field trips

George and the Armenian Quarter

Last week we had the honor to get to know George – a very open, warm-hearted and friendly man. George met us at the entrance to the Armenian quarter of the Old City. He had been living most of his life in Jerusalem and welcomed us to his quarter. George I have never been there consciously before and only had walked through the area a few times – therefore I was curious to hear about its history.
We learned that since the 4th century A.D. Armenians have been living in Jerusalem, which I find quite remarkable. In the beginning, Christian monks from Armenia had settled in Jerusalem after their country had adopted Christianity as national religion, and until today their religion is considered as a branch of Christianity.
The most impressive building, which forms the heart of the Armenian quarter, is the Cathedral of St. James, and was built in the 12th century. George explained to us that James, the brother of Jesus, is believed to be buried under the main altar of this church.

It was very interesting to learn that the Armenians were the first to bring the printing press to Jerusalem and were leading photographers during the 19th century. An important person in these regards was Esayee Garabedian, who became the Armenian Patriarch of Jerusalem in 1864-65. He started photographing in 1857 and established a photography workshop and later a school within the St. James monastery.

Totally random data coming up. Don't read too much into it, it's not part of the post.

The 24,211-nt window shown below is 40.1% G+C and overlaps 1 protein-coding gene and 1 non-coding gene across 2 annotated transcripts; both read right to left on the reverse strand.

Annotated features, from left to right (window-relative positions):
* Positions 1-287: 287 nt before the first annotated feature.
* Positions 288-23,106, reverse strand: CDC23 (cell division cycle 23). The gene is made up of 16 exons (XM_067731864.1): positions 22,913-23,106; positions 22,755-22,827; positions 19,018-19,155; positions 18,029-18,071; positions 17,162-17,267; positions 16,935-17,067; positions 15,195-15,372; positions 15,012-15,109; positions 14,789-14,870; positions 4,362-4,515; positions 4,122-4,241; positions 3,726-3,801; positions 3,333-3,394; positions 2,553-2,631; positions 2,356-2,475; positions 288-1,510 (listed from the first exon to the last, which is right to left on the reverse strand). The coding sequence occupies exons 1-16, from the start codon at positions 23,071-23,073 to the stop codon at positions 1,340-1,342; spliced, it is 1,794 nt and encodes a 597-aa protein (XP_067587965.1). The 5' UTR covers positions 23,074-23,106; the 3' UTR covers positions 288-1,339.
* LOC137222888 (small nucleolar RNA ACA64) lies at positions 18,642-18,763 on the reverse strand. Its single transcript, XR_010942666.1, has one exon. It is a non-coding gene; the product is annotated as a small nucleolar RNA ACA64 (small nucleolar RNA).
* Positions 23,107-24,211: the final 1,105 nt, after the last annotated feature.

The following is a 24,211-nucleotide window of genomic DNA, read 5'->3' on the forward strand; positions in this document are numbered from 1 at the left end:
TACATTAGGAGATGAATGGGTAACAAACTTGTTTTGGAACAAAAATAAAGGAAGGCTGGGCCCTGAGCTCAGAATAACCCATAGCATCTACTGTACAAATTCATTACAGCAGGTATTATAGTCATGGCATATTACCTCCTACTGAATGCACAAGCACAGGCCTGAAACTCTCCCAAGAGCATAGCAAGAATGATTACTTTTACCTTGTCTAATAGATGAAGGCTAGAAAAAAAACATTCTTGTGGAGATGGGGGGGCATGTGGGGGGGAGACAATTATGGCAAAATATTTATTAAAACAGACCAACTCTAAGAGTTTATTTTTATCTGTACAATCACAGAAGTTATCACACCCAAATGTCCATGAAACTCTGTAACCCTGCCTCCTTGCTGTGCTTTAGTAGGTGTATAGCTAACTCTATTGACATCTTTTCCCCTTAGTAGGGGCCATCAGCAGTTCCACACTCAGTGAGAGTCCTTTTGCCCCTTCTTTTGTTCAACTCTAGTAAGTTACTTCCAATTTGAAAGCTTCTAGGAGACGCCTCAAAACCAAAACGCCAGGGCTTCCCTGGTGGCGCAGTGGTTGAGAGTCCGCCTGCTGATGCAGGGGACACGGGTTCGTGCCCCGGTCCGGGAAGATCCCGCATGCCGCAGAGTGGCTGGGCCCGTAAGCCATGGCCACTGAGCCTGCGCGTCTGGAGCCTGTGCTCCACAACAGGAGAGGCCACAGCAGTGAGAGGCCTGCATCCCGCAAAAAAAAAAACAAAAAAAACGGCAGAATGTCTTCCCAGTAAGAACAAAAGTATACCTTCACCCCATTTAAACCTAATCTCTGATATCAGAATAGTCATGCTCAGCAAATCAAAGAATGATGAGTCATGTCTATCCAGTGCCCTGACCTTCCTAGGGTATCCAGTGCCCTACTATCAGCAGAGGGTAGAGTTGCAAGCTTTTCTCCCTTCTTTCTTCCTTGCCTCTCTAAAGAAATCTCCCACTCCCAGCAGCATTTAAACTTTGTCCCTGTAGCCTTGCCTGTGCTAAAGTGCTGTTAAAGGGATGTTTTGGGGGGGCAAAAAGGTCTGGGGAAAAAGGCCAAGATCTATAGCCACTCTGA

While looking around I very much liked the art and architectural style in this area – to me it had a very simple and innocent beauty. The atmosphere was peaceful and it felt like a place of rest. This was especially interesting as George started to talk about the terrible genocide that was done to his people about 100 years ago. George He himself had lost 60 members of his family in this tragedy. During the years of the genocide Jerusalem served as an important refuge to the Armenians – the Armenian population increased by several thousand after 1915. „The genocide is the biggest event in our recent history – and it is still an open wound. Things need to be talked about with the Turks.“, George shared with us. I was impressed of how much peace he radiated while saying this.

Somebody asked if he had an Israeli passport, and he responded that he had permanent residency in Israel and a Jordanian passport. He added, also in the name of other minorities in Jerusalem: „We have a sense of belonging – beyond and above politics. We want to be part of the city.“

In my eyes, he is an important part of the city, where men and women of peace like him are so much needed.